My next project is most likely a longish illustrated children's book, and to keep my hand in comics, some wordless comics stories. The last Blue Kid Story is also wordless, and I think I've been building up to this with the previous pages, depending less and less on words to tell the story. The last story has some interesting formal stuff going on, some novel solutions to the problem of telling a story without words.

I've been really excited about Raymond Briggs lately. Have I already mentioned that? I've yet to read The Snowman but I really liked The Bear, and The Puddleman, and Ethel and Ernest.

There was this incredible animated film made of The Snowman that, as you can see, is gorgeous:



I haven't seen the whole thing in years, but I remember coming upon it by accident when I was a teenager, never having heard of it before. Briggs is huge with the brits, but it seems like we're quieter about him over here. Maybe it's because there's a lot of very English stuff in them when it comes to what people eat and how they talk and what they do with their free time, and American kids can't relate, I don't know.

There's this stage show too, and though the art direction looks decent enough, it kind of freaks me out for some reason:



Some stuff just isn't meant to be live-action, you know? Like all these recent Dr. Seuss train wrecks--32 pg books that weren't intended to be stretched out into 90 minute movies, let alone acted out by comedians with Planet of the Apes prosthetics. There's something very grotesque and frightening about these movies and their horrible all over the place merchandizing.

The worst piece of merchandizing I've ever seen was this book called, "Dr. Seuss' Cat In the Hat Storybook". It was drawn in a Dr. Seuss style almost identical to the original, but it wasn't The Cat in the Hat. It was a storybook based on the movie, The Cat in the Hat. It was this totally counterfeit but officially Seuss estate sanctioned Cat in the Hat book that could easily be mistaken for the real thing by someone unfamiliar with the original. It was one of the most disturbing things I've ever seen.

I've always wondered how much merchandizing and adaptation dilutes the original. Alice In Wonderland is a good example: It's getting harder and harder to find the unabridged Tenniel illustrated version and some people are only familiar with the Disney Film. Winnie The Pooh is a similar casualty. Some people don't even know that there were books in the first place, and the Disney versions are so different than the source material that they don't even resemble the original characters. The original books are also very British, and when my dad tried to read them to me as a kid, I just didn't get them. It didn't look like the Winnie the Pooh I knew. The Disney version is more modern and accessible I guess. At least to the kid I used to be.

Now there were some perfectly good and very faithful animated versions of Dr. Seuss' books done with Seuss' involvement in collaboration with Chuck Jones and Ralph Bakshi and others, the running time stretched out to 25 minutes or so with songs with lyrics by Seuss. But people love these books so much they're gladly willing to smother them, and I'm a little worried about this upcoming feature length live-action Where the Wild Things Are movie. Maurice Sendak is involved, but he was also involved in the Where The Wild Things Are indoor theme park at the Sony Metron in San Francisco, with an In The Night Kitchen themed pizza parlor. My impression last time I was there was that it was a very bad idea, which goes to show that sometimes the artist's aren't the best custodians of their own work.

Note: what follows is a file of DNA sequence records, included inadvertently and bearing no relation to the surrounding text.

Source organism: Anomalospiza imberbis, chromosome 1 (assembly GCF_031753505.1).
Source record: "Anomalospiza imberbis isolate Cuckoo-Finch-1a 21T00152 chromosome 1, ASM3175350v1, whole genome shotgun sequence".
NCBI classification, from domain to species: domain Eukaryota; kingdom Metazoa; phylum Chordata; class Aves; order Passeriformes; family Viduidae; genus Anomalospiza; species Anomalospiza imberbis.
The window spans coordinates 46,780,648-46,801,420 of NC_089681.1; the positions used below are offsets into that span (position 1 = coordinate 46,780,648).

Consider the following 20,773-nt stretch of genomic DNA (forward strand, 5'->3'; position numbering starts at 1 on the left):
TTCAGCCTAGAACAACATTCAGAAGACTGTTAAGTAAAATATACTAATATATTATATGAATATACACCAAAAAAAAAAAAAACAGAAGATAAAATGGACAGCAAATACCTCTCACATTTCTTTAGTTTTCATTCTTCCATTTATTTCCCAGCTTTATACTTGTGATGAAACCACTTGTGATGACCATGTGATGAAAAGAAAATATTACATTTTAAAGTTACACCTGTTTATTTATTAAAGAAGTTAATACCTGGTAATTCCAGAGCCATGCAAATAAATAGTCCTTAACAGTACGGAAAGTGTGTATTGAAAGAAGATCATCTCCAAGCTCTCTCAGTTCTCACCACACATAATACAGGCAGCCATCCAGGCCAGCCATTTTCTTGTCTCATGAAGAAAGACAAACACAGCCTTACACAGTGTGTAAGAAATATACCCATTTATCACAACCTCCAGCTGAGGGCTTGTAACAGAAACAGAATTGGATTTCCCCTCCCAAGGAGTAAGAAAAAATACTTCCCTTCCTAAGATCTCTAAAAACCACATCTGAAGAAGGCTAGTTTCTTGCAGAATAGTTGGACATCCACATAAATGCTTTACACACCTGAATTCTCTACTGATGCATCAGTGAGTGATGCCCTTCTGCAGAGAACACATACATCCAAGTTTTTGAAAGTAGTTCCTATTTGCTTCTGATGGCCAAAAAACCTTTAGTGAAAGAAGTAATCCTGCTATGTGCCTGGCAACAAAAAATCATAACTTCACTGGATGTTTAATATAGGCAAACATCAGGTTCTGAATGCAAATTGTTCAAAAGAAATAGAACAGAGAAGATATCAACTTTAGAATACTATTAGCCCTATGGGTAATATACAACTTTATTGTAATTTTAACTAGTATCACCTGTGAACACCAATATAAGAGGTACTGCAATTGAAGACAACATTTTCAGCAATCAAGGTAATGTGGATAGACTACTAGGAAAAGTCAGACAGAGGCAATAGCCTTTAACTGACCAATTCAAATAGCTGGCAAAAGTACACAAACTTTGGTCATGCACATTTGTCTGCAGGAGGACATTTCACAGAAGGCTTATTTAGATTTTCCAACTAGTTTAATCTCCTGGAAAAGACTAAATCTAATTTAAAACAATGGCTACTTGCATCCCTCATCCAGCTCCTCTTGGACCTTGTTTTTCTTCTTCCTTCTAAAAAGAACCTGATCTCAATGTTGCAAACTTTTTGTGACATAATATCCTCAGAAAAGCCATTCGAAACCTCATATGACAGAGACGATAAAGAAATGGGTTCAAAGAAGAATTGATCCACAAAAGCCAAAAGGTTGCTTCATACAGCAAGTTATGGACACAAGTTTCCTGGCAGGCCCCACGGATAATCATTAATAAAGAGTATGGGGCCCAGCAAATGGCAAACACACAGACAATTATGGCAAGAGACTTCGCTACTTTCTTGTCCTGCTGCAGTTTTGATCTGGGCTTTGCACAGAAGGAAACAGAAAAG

At least the original is always there to be found if you look hard enough. But how many awful movies were made based on very good books that people who have seen those awful movies won't have anything to do with?

Then there's stuff that far exceeds the source material, like The Godfather. The book is fun, but very pulpy. I saw David Cronenburg's Spider after reading the book, and I hated the book, but loved the movie. And I'm sure there are other examples, and I'm sure the authors have more faith than I do in the quality of their own books.

Monday, June 30, 2008

What These Are Supposed to Look Like

These images were originally done at 38x50 inches. Which is enormous. I tried to take photos of them. I tried to get other people to take photos of them. The photos sucked. So I finally broke down and scanned them. Piece by piece. It took the better part of one weekend and one day to scan and reassemble these. The tree took about 30 scans and the elephants about 50. Finally I have decent images of these. The tree was scanned at 600 dpi and the elephants at 300, and were assembled at actual size. The object was to make clear enough and large enough images to make decent-sized prints.

So now you can see that the tree isn't so dark, and the elephants not so brush strokey, and the buildings in the background do not look like mud. I changed the lines in the buildings to a dark red so that the buildings would be more pink, and so the windows in the background wouldn't get muddy. So this is pretty much what these are supposed to look like, and soon I will make prints out of them.


Wednesday, May 28, 2008

The Future of "The Blue Kid"